A US airstrike might have taken out the notorious ISIS terrorist known as “Jihadi John,” who beheaded hostages in gruesome propaganda videos.
His death has not yet been confirmed, but Pentagon spokesman Peter Cook said in a statement Thursday evening that an airstrike US forces carried out in Raqqa, Syria was targeting the terrorist, whose real name is Mohammed Emwazi. The US is still “assessing the results” of the strike, Cook said.
A defector from ISIS (also known as the Islamic State) talked to Sky News earlier this year about how militants prepared captives for executions and how Emwazi, a 26-year-old British citizen who lived in London before joining ISIS, gave orders.
“Turkish man say, ‘Put this camera there, change place there,’ but John [was] the big boss,” the defector in Turkey said of Emwazi. “All time, all time say to all ‘fastly, fastly, fastly, we should finish.’ So respect him. Only he talks orders — others do.”
The jihadist group reportedly staged mock executions to prepare hostages for being on camera, telling them in the rehearsals that they would not be harmed.
Sky reports: “The execution rehearsals took place so that when the moment of death finally came, the hostages were not expecting to be killed and were relaxed to appeal for their release on camera.”
The hostage-beheading videos have become an important part of ISIS propaganda. The videos attract attention by the news media and are accessible to the world through YouTube and other video-hosting sites.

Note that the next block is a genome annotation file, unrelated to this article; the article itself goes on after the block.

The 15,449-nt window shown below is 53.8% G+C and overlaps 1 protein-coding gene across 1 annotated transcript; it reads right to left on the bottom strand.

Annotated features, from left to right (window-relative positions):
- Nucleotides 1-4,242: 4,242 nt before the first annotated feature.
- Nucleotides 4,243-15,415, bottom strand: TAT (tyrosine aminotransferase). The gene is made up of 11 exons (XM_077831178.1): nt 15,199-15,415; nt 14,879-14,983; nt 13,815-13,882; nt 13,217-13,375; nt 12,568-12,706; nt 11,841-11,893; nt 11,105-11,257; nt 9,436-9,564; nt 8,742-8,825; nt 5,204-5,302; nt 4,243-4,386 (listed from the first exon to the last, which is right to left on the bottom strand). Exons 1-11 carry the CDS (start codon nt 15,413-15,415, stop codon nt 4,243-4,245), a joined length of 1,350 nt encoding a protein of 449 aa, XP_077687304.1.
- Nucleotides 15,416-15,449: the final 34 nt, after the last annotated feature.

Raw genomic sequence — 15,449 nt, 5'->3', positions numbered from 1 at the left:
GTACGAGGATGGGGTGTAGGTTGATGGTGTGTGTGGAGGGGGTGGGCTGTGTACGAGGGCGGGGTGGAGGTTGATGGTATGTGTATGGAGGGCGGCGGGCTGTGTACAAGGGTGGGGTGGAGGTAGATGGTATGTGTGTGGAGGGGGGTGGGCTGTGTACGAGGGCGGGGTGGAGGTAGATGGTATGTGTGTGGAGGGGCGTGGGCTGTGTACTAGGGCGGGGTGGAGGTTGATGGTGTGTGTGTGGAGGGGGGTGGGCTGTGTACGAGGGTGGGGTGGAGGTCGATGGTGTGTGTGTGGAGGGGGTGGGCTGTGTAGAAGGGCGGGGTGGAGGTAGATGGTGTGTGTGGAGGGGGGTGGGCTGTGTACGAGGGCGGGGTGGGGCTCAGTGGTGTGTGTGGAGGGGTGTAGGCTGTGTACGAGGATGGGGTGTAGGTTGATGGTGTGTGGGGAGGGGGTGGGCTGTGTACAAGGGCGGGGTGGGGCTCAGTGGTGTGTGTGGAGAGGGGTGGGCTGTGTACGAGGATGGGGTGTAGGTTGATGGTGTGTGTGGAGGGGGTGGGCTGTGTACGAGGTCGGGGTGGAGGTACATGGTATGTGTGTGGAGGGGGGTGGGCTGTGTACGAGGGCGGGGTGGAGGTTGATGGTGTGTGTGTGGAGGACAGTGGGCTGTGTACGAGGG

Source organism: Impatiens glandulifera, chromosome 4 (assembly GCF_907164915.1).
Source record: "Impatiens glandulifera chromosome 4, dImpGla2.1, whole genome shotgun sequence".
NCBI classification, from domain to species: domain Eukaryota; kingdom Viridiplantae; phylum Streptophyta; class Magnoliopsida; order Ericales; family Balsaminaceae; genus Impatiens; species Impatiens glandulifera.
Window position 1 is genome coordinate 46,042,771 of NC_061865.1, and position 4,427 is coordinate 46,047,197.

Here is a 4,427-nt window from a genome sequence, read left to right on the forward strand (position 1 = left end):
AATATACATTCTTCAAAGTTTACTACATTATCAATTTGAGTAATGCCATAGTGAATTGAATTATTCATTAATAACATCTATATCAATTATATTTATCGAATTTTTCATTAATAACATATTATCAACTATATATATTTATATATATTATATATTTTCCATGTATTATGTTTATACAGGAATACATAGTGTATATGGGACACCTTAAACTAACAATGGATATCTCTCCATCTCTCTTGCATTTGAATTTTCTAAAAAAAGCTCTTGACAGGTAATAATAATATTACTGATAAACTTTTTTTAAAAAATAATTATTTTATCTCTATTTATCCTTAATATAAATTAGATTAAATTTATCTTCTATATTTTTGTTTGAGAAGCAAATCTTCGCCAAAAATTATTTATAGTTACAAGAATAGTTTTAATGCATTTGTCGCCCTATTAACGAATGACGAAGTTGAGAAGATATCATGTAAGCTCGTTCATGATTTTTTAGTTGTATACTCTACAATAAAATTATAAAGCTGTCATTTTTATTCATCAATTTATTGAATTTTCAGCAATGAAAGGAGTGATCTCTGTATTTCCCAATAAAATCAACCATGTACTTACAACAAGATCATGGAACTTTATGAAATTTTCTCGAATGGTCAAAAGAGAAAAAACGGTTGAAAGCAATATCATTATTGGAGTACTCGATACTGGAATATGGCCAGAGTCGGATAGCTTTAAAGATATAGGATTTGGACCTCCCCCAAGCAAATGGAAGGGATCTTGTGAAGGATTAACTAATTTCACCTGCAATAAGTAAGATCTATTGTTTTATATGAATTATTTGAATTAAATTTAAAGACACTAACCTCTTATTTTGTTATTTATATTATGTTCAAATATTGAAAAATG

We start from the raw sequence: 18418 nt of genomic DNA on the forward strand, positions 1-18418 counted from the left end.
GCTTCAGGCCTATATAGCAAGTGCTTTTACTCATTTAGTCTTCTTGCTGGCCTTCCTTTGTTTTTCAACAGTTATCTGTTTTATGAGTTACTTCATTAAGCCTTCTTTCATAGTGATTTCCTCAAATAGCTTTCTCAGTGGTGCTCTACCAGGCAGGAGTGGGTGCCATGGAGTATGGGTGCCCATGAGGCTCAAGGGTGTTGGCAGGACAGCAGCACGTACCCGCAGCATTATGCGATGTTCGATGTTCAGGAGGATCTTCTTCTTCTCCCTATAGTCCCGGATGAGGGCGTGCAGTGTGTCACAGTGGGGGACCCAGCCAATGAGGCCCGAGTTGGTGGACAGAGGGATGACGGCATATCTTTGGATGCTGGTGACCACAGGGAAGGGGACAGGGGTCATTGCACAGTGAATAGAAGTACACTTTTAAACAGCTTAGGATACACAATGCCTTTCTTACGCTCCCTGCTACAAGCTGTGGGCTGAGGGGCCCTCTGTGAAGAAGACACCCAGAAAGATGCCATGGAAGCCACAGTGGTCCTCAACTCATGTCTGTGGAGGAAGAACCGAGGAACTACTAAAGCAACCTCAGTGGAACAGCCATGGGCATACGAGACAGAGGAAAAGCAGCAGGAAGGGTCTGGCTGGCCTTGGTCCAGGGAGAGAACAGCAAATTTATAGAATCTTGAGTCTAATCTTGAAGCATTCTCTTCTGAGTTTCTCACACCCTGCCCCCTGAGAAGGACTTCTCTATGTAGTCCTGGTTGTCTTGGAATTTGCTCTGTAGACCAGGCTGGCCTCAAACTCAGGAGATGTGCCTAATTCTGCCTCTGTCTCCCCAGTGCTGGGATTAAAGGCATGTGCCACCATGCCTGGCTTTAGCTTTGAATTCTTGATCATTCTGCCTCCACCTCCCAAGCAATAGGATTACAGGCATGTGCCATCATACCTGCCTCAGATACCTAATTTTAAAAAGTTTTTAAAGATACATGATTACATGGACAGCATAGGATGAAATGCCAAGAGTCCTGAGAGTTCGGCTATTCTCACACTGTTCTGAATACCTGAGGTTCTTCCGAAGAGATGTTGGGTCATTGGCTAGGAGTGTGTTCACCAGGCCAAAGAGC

Sky’s source, who goes by the pseudonym “Saleh,” said he was a translator for ISIS. He reportedly fled to Turkey to escape the group.
The man said that “John,” recently identified as Emwazi, was the group’s chief killer of foreign hostages.
Saleh said his job was to help convince the hostages they were safe.
Emwazi “would say to me, ‘Say to them, no problem, only video, we don’t kill you, we want from your government [to] stop attacking Syria. We don’t have any problem with you; you are only our visitors,'” Saleh told Sky, adding that he knew the whole time the hostages would eventually be killed.
The hostages were also reportedly encouraged to become Muslim and given Arabic names to help them feel more relaxed among the militants.
Saleh’s statements are in line with what a former CIA counterterrorism analyst wrote for The Washington Post in September. Seeking to explain the hostages’ calm demeanour in ISIS’ videos, Aki Peritz suggested they might not have known they were to be killed. And statements from former ISIS hostages have corroborated the mock-execution story.
Emwazi reportedly left Europe for Syria in 2012 and is believed to be responsible for multiple executions of Western hostages.
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